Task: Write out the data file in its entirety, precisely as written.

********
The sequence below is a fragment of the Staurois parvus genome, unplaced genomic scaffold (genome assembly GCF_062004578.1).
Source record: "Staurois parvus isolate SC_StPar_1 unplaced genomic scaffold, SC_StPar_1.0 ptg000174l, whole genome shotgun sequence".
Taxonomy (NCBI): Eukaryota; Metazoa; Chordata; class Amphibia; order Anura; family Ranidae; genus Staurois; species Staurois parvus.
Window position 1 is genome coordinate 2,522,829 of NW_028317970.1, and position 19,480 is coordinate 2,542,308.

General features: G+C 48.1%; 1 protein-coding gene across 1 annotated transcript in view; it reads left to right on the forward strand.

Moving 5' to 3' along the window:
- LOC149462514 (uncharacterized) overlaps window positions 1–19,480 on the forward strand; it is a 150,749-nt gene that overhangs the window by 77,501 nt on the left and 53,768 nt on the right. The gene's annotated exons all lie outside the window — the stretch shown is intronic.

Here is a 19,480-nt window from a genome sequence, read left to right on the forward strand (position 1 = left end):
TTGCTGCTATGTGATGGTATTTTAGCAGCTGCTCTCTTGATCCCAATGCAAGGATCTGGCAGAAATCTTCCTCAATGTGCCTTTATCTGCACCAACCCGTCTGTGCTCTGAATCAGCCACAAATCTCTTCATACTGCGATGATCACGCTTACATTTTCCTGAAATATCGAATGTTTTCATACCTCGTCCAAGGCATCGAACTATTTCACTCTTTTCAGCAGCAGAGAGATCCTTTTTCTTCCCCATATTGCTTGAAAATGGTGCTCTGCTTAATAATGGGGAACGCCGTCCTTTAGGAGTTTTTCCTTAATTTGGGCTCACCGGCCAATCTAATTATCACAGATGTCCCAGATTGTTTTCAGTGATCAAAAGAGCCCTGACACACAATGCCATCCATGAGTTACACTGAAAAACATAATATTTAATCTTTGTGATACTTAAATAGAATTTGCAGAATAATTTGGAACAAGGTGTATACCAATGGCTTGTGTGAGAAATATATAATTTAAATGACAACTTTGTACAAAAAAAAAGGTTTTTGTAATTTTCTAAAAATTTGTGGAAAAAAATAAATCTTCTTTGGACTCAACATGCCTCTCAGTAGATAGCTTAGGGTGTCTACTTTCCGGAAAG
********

The sequence below is a fragment of the Staurois parvus genome, unplaced genomic scaffold (genome assembly GCF_062004578.1).
Source record: "Staurois parvus isolate SC_StPar_1 unplaced genomic scaffold, SC_StPar_1.0 ptg000174l, whole genome shotgun sequence".
Taxonomy (NCBI): Eukaryota; Metazoa; Chordata; class Amphibia; order Anura; family Ranidae; genus Staurois; species Staurois parvus.
Window position 1 is genome coordinate 2,522,829 of NW_028317970.1, and position 19,480 is coordinate 2,542,308.

General features: G+C 48.1%; 1 protein-coding gene across 1 annotated transcript in view; it reads left to right on the forward strand.

Moving 5' to 3' along the window:
- LOC149462514 (uncharacterized) overlaps window positions 1–19,480 on the forward strand; it is a 150,749-nt gene that overhangs the window by 77,501 nt on the left and 53,768 nt on the right. The gene's annotated exons all lie outside the window — the stretch shown is intronic.

Here is a 19,480-nt window from a genome sequence, read left to right on the forward strand (position 1 = left end):
TTGCTGCTATGTGATGGTATTTTAGCAGCTGCTCTCTTGATCCCAATGCAAGGATCTGGCAGAAATCTTCCTCAATGTGCCTTTATCTGCACCAACCCGTCTGTGCTCTGAATCAGCCACAAATCTCTTCATACTGCGATGATCACGCTTACATTTTCCTGAAATATCGAATGTTTTCATACCTCGTCCAAGGCATCGAACTATTTCACTCTTTTCAGCAGCAGAGAGATCCTTTTTCTTCCCCATATTGCTTGAAAATGGTGCTCTGCTTAATAATGGGGAACGCCGTCCTTTAGGAGTTTTTCCTTAATTTGGGCTCACCGGCCAATCTAATTATCACAGATGTCCCAGATTGTTTTCAGTGATCAAAAGAGCCCTGACACACAATGCCATCCATGAGTTACACTGAAAAACATAATATTTAATCTTTGTGATACTTAAATAGAATTTGCAGAATAATTTGGAACAAGGTGTATACCAATGGCTTGTGTGAGAAATATATAATTTAAATGACAACTTTGTACAAAAAAAAAGGTTTTTGTAATTTTCTAAAAATTTGTGGAAAAAAATAAATCTTCTTTGGACTCAACATGCCTCTCAGTAGATAGCTTAGGGTGTCTACTTTCCGGAAAG